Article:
Awake at 7:00 am, I find I’m suffering from bike lag.
A number of navigational choices presented themselves today, all different routes to Palencia. From here in Tordesillas two different canals in different directions both (eventually) lead to Palencia. In the end I selected the shorter path, including a castle en route. The shorter path included climbing over a mountain range to arrive at the perfect flatness of following a canal – a certain irony in that, and wasn’t done.
I had a mix of cycling across the day. I started on small roads, arriving in the small community of Simancas, the castle looming on the horizon. Another castle converted for modern purposes, but at least this time the castle serves as the local repository for historical documents, with 16th century manuscripts on display. Not as good as Charlotte’s story of meeting the Head of the National Archives, only to have him pull national document treasures for her to view, but interesting nonetheless.
Cycling with Wayne and Charlotte, we would regularly see white tufts of something, vaguely dandilion-like, blowing through the air. That plant has reached full bloom, and the tufts float everywhere. In places they cover the ground. When caught between the ground and trees, they pile up in drifts, looking like snow.
The two Dutch cyclists camped next to me last night indicated Valladolid had no central historic district, so I cycled straight through, although on well-marked and separated cycle path. After Valladolid, I found a lovely, packed-gravel cycle path on the right side of the sought-after canal.
Then my front tire deflated. With my flat tire a couple of days ago, instead of reveling in how long it had been since my last flat, I should have asked, “what changed?” Thornbushes grew on both sides of the gravel path, and while the path appeared clear, evidence indicated otherwise. Reviewing the tires before I replaced the tube I pulled not one but four thorns from the tires, with the first three not quite penetrating.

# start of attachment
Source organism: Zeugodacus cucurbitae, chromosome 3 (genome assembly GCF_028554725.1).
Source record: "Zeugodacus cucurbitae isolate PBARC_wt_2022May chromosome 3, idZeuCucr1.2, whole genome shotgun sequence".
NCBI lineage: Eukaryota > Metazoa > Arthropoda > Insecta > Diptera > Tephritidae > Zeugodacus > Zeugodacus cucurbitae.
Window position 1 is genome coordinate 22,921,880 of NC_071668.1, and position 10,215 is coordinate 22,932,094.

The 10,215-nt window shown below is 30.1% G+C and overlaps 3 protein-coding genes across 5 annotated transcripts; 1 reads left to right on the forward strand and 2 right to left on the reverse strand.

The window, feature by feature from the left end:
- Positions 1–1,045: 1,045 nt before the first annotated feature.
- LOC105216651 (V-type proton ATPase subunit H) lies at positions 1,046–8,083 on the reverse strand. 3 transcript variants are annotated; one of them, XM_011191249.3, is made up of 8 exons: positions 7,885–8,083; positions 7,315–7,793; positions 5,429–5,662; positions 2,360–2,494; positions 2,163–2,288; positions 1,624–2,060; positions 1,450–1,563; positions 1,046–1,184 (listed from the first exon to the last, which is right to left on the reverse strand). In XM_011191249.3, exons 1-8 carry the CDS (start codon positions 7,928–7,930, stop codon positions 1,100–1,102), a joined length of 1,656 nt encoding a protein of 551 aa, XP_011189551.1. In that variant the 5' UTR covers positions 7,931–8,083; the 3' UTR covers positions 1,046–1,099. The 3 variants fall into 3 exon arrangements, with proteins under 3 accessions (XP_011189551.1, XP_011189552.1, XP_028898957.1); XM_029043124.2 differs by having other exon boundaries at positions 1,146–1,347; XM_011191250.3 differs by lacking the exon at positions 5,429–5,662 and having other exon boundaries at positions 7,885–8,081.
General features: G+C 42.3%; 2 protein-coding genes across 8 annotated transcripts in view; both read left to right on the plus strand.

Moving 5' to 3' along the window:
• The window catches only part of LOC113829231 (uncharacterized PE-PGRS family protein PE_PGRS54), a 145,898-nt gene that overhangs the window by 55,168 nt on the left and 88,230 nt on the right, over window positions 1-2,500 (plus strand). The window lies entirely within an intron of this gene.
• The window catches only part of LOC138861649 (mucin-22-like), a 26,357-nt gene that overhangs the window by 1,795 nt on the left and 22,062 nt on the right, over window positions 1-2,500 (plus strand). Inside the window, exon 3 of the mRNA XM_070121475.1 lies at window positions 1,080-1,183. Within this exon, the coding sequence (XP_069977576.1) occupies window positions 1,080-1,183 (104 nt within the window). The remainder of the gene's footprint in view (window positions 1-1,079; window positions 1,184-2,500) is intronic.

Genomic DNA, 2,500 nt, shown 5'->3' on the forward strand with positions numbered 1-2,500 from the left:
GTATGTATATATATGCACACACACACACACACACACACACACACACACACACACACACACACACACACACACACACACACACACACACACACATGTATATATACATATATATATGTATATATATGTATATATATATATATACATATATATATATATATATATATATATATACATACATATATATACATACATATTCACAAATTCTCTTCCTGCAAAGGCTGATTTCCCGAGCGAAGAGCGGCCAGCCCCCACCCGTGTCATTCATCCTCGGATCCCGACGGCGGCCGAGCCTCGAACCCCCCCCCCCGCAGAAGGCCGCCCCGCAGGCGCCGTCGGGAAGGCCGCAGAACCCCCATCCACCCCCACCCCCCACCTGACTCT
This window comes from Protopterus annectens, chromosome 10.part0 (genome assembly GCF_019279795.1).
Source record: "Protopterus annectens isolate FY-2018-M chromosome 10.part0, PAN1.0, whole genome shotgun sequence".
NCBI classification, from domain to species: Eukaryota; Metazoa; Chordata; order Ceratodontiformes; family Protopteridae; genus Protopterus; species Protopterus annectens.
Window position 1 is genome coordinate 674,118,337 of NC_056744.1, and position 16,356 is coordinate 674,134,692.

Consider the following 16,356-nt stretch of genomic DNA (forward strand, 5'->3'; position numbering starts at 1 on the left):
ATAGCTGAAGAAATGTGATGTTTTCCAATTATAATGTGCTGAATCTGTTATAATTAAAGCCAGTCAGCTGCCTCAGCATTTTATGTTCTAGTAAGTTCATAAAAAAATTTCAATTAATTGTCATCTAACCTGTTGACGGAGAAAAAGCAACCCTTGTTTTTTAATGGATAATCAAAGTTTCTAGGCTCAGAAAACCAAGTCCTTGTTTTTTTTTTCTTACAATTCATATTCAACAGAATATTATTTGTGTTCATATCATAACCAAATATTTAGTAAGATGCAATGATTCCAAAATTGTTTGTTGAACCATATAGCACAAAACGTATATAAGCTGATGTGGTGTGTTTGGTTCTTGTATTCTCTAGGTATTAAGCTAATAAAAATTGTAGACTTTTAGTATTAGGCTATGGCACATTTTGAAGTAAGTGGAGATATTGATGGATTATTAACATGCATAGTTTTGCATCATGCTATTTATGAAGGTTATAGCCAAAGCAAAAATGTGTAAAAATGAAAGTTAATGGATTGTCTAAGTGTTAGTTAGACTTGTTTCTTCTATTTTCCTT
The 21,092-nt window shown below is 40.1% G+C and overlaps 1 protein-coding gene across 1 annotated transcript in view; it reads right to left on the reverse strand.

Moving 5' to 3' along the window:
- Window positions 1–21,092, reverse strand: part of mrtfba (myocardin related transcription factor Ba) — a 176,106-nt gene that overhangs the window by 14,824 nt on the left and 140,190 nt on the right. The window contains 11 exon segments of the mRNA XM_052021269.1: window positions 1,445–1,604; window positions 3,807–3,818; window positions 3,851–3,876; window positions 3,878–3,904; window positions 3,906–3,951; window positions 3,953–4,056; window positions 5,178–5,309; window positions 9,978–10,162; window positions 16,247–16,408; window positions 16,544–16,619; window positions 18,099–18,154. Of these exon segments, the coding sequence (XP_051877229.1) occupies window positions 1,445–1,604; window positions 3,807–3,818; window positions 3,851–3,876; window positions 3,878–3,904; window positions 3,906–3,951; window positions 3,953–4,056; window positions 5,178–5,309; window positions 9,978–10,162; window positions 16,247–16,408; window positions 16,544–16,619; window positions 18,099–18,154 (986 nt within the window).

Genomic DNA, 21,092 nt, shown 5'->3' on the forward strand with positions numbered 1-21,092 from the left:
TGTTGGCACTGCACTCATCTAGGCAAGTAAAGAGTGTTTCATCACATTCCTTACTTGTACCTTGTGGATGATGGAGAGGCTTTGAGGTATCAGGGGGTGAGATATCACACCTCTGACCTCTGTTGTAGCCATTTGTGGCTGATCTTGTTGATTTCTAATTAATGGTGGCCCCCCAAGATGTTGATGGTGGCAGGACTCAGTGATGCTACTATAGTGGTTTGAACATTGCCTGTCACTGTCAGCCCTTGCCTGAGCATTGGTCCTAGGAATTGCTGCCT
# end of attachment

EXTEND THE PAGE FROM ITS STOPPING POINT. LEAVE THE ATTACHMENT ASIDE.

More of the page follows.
While I haven’t gotten around to replacing the tube I used a couple of days ago, I carry two tubes (and a backup patch kit), and replaced the tube in short order. However, at this point I have no unpatched tubes. I just picked up four thorns in the space of 10 km, with another 15 km to the campground on the same path, and, as is often the case with remote paths, limited optimal alternatives.
Shortly a nearby service road switched to the left side of the canal, but then returned to the canal path, still on the left. While cyclists regularly used the right side, the left side remains unused. The track narrowed, with thorns grabbing at my legs, and, more inportantly, enroaching on the space for my vulnerable tires.
Eventually emerging back onto service road, tires seemingly still intact (my legs less so), I continued onward. Approaching the campground for the night, I noticed a castle only a few kilometers outside of my path. While I’m still working on shorter days … castle. Fortaleza de Trigueros now falls into ruin. I would have been happier if the main gate wasn’t locked, but still a fun crawl around the collapsing outer walls.
From there only a few kilometers remained to the campground in Las Ventas. The campground rests directly adjacent to the major highway I spent much of the day alongside, with the associated background noise. Not restful, but at least expensive.
I have a German cyclist neighbor, on his way to Germany from Portugal. He travels with a trailer, so we got off to a rough start, but he also carries his dog with him, so things worked out. I spent part of the evening picking thorns out of his fur (the dog, not the cyclist!).
Tomorrow I go to Palencia. I planned to travel via the canal path, but with the thorns I’m less certin. To add insult to injury, I don’t see a bicycle shop in Palencia to replace the tubes, with only smaller towns intervening. I have only a very short ride to Valencia, so I’m going castle hunting tomorrow.